“The plan?” Not the General Plan. You are talking about the Downtown Infill Incentive District (again, do your homework), which was a little gift from our STATE legislators to the developers. It was not a mandate, yet the eager-to-please Mayor Jim Lane and his city council voted to implement it even though it is fundamentally contradictory to the General Plan.
Another big part of the problem is how our council defines “public benefit.” In many cases, there’s virtually no public benefit at all. And with regard to “public art,” if the rooster-on-acid that graces the front of Optima Camelview or the Tinker Toy Soleri Bridge are “public art,” we could do with less, not more.
It’s more difficult to predict when we might see the plan’s intended effects — not just tall buildings, but the jobs, new residents and overall economic boost that might accompany them.
Timing is difficult to predict but many of the economically-challenged developments will be BACK in front of the sold-out city council in a matter of months requesting ADDITIONAL entitlements, using the economy as an excuse. The one example you cite, Optima Sonoran Village, did exactly that. If you’d been here for any length of time, you’d have seen this pattern before shooting your mouth off.
Whether the supposed new jobs and new residents will have an “economic boost,” is not. Density never pays for itself, especially in a community that is based on tourism…which is driven by low-scale community character. It’s a fact of life.
What’s certain, however, is that too much ink and emotion were invested on the issue of downtown development this year.
We would have been better served as a community by debating ways to improve a local school district gutted by cuts made by the Legislature, or sharing constructive commentary on what kind of projects might best serve a decaying McDowell Road corridor.
Again, if you’d been around or bothered to consult anyone other than the Chamber of Commerce before writing your column, you’d know that the Scottsdale Unified School District is a distinct political subdivision of the State of Arizona. As such, it is not subject to the will of the Scottsdale City Council. SUSD answers to its school board, and to a lesser extent the county superintendent and the state education department.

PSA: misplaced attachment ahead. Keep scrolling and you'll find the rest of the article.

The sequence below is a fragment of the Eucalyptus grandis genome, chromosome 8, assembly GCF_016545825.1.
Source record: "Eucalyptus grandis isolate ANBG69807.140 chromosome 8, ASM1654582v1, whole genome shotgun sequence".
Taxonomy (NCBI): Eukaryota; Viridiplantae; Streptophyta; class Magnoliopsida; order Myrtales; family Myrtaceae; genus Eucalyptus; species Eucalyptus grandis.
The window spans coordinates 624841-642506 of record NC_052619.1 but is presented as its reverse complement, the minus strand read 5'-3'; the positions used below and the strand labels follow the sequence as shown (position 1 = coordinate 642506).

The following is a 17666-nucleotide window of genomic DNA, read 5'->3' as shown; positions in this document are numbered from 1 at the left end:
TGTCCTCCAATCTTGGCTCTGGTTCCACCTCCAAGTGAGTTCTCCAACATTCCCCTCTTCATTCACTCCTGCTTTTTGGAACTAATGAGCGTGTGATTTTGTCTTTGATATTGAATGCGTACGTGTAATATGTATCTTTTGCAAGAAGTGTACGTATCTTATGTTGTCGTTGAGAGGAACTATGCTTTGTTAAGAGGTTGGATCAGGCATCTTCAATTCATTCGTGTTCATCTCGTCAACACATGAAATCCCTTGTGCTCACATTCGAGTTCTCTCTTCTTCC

That’s not to say that the City of Scottsdale can’t help, and we do. We could do more, especially in the area of workforce development. But the heavy lifting of isn’t up to those involved in city government issues.
McDowell Road? Do your homework, Grant. The problem with McDowell Road is the Los Arcos Redevelopment District that overlays it like a wet woolen Army blanket on a cold day; and of course, twenty years of government meddling in the area. Things won’t fundamentally change on McDowell Road until those two constraints are cast off.
The debate over how to retain our city’s character while modernizing its downtown area is a good one, and one we look forward to engaging as an improving economy facilitates more growth in the years to come.
“Debate is good?” I guess it’s good if you have the bully pulpit from which you can call the other side crazy. I’d say “modernizing” is good, except that I know that it is your euphemism (sort of the opposite of hyperbole, huh?) for radical change, at least by Scottsdale standards which you have yet to understand.